By Paz Guevara
Fernando Bryce’s series of large drawings Freedom First captures the intricate events of the Cold War, the emblematic leaders of the time and the struggle to claim the most disputed word and ideal, freedom. Based on the covers of various magazines founded or supported by the Congress for Cultural Freedom (CCF) from its foundation in 1950 in West Berlin until the end of the 1960s, Bryce’s iconic appropriation and re-inscription of historical materials creates a large-scale fragmented geopolitical tableau. Comprised of seventy-nine drawings arranged in a dense configuration on the wall, the viewer is confronted with an extensive visual chronicle of the heated cultural and political debates of the post-war period. Yet Freedom First is also strangely familiar: it returns us to the gaze of the Cold War and the conflict lines that still haunt political events today.
Black ink on paper – characteristic of Bryce’s oeuvre since the late 1990s – is the medium of the drawings, in which both a graphic and a temporal tension emerges. The highly contrasted, assiduous lines take us back to the circulation headings and imagery of times past. In Bryce’s studio, the documents are structured anew, re-enacted and filtered through the logic of black and white. This reductive method eliminates the seductive power of colour. Instead, images gain a dramatic appeal reminiscent of film noir. In Bryce’s iconographic style, the document becomes its double, an image. And any claim of objectivity is then removed.
As a meta-historian, Bryce arranges the drawings in large groups in such a way that different relations, similarities and contrasts of events emerge, drawing history yet again.
Through his process of “mimetic analysis”, as he has called it, the artist not only investigates, but twists the forms in which history has been told, represented and made public. Within conceptual art practice, the act of reproduction creates a portrait not of the original content, but of its very own time. Bryce’s noir-type pictures and historical re-assemblages portray the unseen dark side of those images – a critical view of the drama and violence underlining the events in question. Ultimately, Bryce, a contemporary copyist, engages in the politics and aesthetics of the Cold War’s ‘battle of images’. By re-inscribing them, the paradoxes of the discourse of Western freedom and the cultural propaganda machine at the forefront of the struggle for global hegemony are teased out.
The Freedom First series of drawings includes reproductions of covers featuring the main concerns and topics published in the CCF magazines, such as the lost illusions of Communism (1950), the legacy of Stalin (1953), the lessons of Guatemala (1954), the Bandung Conference (1955), behind the fighting in Vietnam (1955), the crisis in Indochina (1955), a tribute to the uprising in Hungary (1956), the anti-colonial struggles in Algiers (1958), the debate around Pablo Neruda (1958), the Cuban Revolution (1959), Ho Chi Minh in Vietnam (1959), Patrice Lumumba in Congo (1960), intertwined with CCF activities, including their founding conference in West Berlin (1950) and the Milan CCF conference The Future of Freedom (1955).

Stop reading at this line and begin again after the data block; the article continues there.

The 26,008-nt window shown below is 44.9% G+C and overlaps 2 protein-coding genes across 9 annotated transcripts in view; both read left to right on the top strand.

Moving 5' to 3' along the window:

Founded in West Berlin in 1950, the CCF was the first large gathering of non-Communist left-leaning intellectuals in the post-war period. Rejecting neutralism, they called for cultural freedom against totalitarian regimes from within a West-versus-East paradigm. The CCF operated 35 offices across the world, creating and supporting magazines, conducting conferences and festivals, and establishing a transnational network of liberal intellectuals. In 1967 it was revealed that they had been covertly financed by the U.S. Central Intelligence Agency (CIA), causing a scandal. The fundamental question of the possible autonomy versus the instrumentalisation of culture continues to trouble the legacy of the CCF to this very day.
The title Freedom First refers to the eponymous CCF magazine published in Mumbai, India since 1952. Bryce’s current series includes iconographic references to covers of CCF publications such as Der Monat (Germany), Encounter (UK), Science and Freedom (UK), The New Leader (US), Preuves (France), FORVM (Austria), Black Orpheus (Nigeria), Africa South (South Africa), Freedom First (India), Quest (India), Sasanggye (South Korea), Examen (Mexico), Cuadernos (Paris), Cadernos Brasileiros (Brazil) and Cultura y Libertad (Chile). Bryce’s exhibition includes a large series originally conceived for the exhibition Parapolitics: Cultural Freedom and the Cold War in the Haus der Kulturen der Welt in Berlin, presented from November 2017 to January 2018, together with the series Paradoxurus adustus and Auf Frischer Tat (Caught Red Handed) and a new series of drawings specially conceived for Barbara Thumm’s exhibition.
Featured image: Fernando Bryce, Untitled, 2018, ink on paper, framed 118 x 228 x 4,5 cm, exhibition view at Galerie Barbara Thumm, Berlin. Courtesy the artist and Galerie Barbara Thumm, Berlin. Photo: Jens Ziehe.